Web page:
Greek Terrestrial Mystery

Data: I hope you will be able to help me identify the snail featured in the attached picture.

I saw many of these snails on a recent trip (July) to the Greek island of Syros in the Cylades group. The snails were found exclusively on any object raised from the ground - tall stalks of study grasses, fence posts and telegraph poles. They seemed to be found mainly in large collections as shown and were attached fast to there chosed site with a hard, glossy cement like substance.

I would be interested if you could enlighten me on their name and more interestingly thier habit of attaching themselves to raised vertical structures. I have speculated that this habit may be a means of surviving hot dry conditions of the summer months, but am still astounded at the duration and heat of their “hibernation” if this is trre as they did not appear to prefer shaded spots to full sun at all.

I look forward to hearing from you or from another interested party if you post my picture on your website.

Many thanks

Simon Rose

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  • These are either Cepaea hortensis or Cepaea nemroalis snails. Both snails are found on the Greek Islands.
    The mucous plug (epiphragm) serves to hold in fluids while the snail hibernates. It also acts like a glue to connect them to structures. They most likely climb up trees and other structures to escape enemies while they are hibernating and I would imagine it is cooler as well. Snails must do everything they can to keep in their precious fluids. To dry out is to die! ...Avril B.

  • It is NO Cepaea surely. ...Lubosh

  • Surely it's not a Cepaea. Maybe Theba ¿pisana? as more usual species, but also possibilities for Codringtoni a sp. or any Hygromiidae. ...Javier

  • This is not a Cepaea, this is a Theba pisana. Best regards, ...Holger

  • It belongs to Helicellidae. This family contains several genera which are extremely difficult to tell apart using shell-characters. However the species in question is likely to be Trochoidea cretica (Férussac 1822). It is likely that other helicellids have been introduced there also.
    Helicoids estivate during especially hot dry weather; they position the aperture closely against a solid substrate and seal the gaps up with mucus, which dries. Some members of the related family Helicidae can survive for up to 5 years or so in this fashion. ...Andrew

  • They are 100 % Theba pisana to me. They are abundant in south coast of Turkey also. ...ümit

  • I agree -Definitely looks like Theba pisana -Typical habits and habitat.
    Quite common here in southern Australia introduced along parts of the coast. ...Geoff

  • Most probably the species is Theba pisana. The colour pattern of Trochoidea cretica (belongs to the Hygromiidae!) is different. Pisana is widespread in the whole mediterrenean area ...Wim

  • It also has tramped to the United States. According to Dundee (1974: 31), it has not become established, but Pilsbry (1939: 13-14; fig. 7) showed convincing evidence that it had become naturalized in San Diego, Orange and Los Angeles Cos., California.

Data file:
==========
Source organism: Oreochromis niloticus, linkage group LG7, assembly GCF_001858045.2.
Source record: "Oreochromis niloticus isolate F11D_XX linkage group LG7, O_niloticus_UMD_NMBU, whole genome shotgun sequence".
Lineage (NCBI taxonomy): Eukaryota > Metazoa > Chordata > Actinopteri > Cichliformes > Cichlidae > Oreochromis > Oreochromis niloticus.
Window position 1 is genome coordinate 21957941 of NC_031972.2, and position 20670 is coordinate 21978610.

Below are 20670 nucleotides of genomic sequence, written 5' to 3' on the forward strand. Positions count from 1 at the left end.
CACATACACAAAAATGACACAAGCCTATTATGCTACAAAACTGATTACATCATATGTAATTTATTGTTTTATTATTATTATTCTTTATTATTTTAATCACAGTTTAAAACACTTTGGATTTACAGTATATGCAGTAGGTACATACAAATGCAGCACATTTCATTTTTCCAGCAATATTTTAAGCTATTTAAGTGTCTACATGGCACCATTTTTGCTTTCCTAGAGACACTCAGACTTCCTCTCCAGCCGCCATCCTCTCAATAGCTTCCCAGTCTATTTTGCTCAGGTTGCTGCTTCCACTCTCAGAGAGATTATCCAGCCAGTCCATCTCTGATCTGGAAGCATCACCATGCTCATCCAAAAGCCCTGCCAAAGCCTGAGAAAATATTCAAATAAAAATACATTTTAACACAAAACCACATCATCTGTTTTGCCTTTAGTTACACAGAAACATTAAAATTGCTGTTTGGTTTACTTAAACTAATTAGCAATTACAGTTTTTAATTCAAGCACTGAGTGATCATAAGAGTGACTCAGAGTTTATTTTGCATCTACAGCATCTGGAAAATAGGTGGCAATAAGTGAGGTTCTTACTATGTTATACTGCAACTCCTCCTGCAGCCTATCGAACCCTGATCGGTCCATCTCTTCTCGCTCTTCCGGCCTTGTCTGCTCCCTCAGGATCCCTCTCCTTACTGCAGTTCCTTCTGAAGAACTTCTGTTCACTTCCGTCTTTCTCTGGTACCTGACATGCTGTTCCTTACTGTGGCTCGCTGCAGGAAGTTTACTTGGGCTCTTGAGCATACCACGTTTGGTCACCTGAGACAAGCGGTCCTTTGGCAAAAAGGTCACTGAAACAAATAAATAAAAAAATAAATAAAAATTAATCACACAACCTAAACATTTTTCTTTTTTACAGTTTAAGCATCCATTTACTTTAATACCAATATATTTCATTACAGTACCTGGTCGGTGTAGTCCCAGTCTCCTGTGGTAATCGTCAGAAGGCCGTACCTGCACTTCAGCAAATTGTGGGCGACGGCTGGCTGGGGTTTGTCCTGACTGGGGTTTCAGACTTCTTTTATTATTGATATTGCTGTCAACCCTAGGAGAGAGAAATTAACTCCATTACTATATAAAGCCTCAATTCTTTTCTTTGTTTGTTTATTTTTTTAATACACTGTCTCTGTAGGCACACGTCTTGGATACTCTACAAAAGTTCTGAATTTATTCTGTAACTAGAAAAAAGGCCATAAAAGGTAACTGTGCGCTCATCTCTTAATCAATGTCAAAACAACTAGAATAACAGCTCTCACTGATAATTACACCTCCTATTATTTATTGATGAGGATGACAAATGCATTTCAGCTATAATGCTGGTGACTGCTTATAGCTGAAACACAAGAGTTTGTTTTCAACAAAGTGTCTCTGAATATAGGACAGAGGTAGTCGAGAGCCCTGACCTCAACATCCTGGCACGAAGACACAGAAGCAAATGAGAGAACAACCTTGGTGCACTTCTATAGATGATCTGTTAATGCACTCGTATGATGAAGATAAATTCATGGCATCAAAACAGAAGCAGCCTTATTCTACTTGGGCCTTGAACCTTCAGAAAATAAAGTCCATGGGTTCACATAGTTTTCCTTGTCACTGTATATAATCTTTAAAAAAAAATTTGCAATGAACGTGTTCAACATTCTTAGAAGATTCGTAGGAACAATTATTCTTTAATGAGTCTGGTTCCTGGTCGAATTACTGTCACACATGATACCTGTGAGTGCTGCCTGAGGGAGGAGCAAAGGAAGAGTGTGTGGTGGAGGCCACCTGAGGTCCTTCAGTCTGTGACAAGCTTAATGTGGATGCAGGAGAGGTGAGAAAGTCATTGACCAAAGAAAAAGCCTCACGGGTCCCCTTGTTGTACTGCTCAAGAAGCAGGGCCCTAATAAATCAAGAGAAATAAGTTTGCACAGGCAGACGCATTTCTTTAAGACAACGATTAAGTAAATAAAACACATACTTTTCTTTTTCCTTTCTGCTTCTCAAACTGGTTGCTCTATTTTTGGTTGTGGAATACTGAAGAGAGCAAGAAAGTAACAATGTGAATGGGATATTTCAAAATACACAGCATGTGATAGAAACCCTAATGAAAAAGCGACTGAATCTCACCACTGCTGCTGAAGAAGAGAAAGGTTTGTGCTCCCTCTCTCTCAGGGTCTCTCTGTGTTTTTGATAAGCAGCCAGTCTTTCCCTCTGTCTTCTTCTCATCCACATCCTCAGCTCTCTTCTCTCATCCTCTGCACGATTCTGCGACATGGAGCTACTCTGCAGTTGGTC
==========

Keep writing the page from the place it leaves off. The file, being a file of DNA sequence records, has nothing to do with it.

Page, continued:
Dundee listed 19 countries of origin and ports in 19 different states at which it had been intercepted!
    I haven't seen or heard of it in Florida (yet).
    It is named for Pisa, Italy, part of its natural range. ...Harry ...........
    Dundee, D., S., 1974. Catalog of introduced mollusks of eastern North America (north of Mexico). Sterkiana 55: 1-37. Sept.

  • Related to Harry's comments: Considerable effort was made to eradicate this agricultural pest in California. To my knowledge, it was all but eliminated except for small colonies here or there (I know of one such colony in Santee, inland San Diego County where it is found with Otala lactea, Helix aperta, Rumina decollata, Cernuella virgata and Vallonia pulchella, all introduced). ...Phil

  • >Most probably the species is Theba pisana. The colourpattern of Trochoidea cretica (belongs to the Hygromiidae!) is different. Pisana is widespread in the whole mediterrenean area.
    How DARE you people be right??
    As I said, these beasties are difficult to identify.
    According to Vaught and Abbott 1989 Trochoidea is in Helicellidae.
    It might be of interest to some to hear that Candidula intersecta is alive & well around limestone cliffs in New Zealand. They can be extremely common after rain, even crawling across the bottoms of very small pools, but when it's dry there will be not a sign of any living specimen. ...--Andrew

  • Andrew - Candidula intersecta is also common here in Melbourne in coastal areas and as you say is well hidden most of the tome ...Geoff

  • I have found some in the Palos Verdes Peninsula area of Los Angeles. ...Jack

  • First, Xerocrasa cretica (not Trochoidea anymore) is a rather restricted invasive (Mediterranean only) and does show so much polymorphism in the outside range (totally white or few faint bands).
    Second, rather correct way to put it was saying the pattern is totally of pisana. Besides no Helicellinae (-dae) (Hygromiidae is the correct term here) is globular in shape.
    Candidula observation is interesting. But note that even coastal, it is not a Mediterranean species but an Atlantic one. Indeed, i doubt if they can survive summers Theba do and if they get such long dry seasons. Like Cernuella and Cochlicellas Theba is a dune dweller on the other hand...
    Don't have an idea? Then ask Mediterranean snailers :) ...Ümit :)

  • Hi Simon, I observed exactly the same behavior that you described in the S. of France in June, 2007. The snails were on most of the grass stems, on weeds, on grape vines and they were always above ground level and stuck tight. I identified them as Theba pisana which agrees with the majority on Conch-L. They match your photo. Bert

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